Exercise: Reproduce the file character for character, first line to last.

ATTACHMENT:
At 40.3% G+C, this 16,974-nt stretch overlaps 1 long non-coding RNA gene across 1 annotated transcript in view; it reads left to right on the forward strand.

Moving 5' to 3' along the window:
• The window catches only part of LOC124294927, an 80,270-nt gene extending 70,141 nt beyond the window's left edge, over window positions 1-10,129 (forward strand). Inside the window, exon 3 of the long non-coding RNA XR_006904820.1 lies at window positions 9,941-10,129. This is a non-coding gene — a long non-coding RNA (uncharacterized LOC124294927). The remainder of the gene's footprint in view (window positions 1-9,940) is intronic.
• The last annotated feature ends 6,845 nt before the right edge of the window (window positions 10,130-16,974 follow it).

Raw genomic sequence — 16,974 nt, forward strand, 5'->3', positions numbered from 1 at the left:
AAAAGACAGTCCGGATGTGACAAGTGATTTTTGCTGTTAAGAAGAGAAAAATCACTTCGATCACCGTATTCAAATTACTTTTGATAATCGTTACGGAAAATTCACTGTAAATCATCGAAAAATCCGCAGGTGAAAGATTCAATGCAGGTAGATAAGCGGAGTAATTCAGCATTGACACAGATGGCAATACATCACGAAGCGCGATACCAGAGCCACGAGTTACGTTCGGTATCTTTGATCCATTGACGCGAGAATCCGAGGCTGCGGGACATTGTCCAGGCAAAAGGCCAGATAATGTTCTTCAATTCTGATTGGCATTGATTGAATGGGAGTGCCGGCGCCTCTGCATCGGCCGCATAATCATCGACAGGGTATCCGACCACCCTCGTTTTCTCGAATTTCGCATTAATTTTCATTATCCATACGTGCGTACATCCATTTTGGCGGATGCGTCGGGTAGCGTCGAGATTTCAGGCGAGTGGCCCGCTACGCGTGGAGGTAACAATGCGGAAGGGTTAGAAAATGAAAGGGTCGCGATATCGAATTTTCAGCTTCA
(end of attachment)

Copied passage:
At 40.3% G+C, this 16,974-nt stretch overlaps 1 long non-coding RNA gene across 1 annotated transcript in view; it reads left to right on the forward strand.

Moving 5' to 3' along the window:
• The window catches only part of LOC124294927, an 80,270-nt gene extending 70,141 nt beyond the window's left edge, over window positions 1-10,129 (forward strand). Inside the window, exon 3 of the long non-coding RNA XR_006904820.1 lies at window positions 9,941-10,129. This is a non-coding gene — a long non-coding RNA (uncharacterized LOC124294927). The remainder of the gene's footprint in view (window positions 1-9,940) is intronic.
• The last annotated feature ends 6,845 nt before the right edge of the window (window positions 10,130-16,974 follow it).

Raw genomic sequence — 16,974 nt, forward strand, 5'->3', positions numbered from 1 at the left:
AAAAGACAGTCCGGATGTGACAAGTGATTTTTGCTGTTAAGAAGAGAAAAATCACTTCGATCACCGTATTCAAATTACTTTTGATAATCGTTACGGAAAATTCACTGTAAATCATCGAAAAATCCGCAGGTGAAAGATTCAATGCAGGTAGATAAGCGGAGTAATTCAGCATTGACACAGATGGCAATACATCACGAAGCGCGATACCAGAGCCACGAGTTACGTTCGGTATCTTTGATCCATTGACGCGAGAATCCGAGGCTGCGGGACATTGTCCAGGCAAAAGGCCAGATAATGTTCTTCAATTCTGATTGGCATTGATTGAATGGGAGTGCCGGCGCCTCTGCATCGGCCGCATAATCATCGACAGGGTATCCGACCACCCTCGTTTTCTCGAATTTCGCATTAATTTTCATTATCCATACGTGCGTACATCCATTTTGGCGGATGCGTCGGGTAGCGTCGAGATTTCAGGCGAGTGGCCCGCTACGCGTGGAGGTAACAATGCGGAAGGGTTAGAAAATGAAAGGGTCGCGATATCGAATTTTCAGCTTCA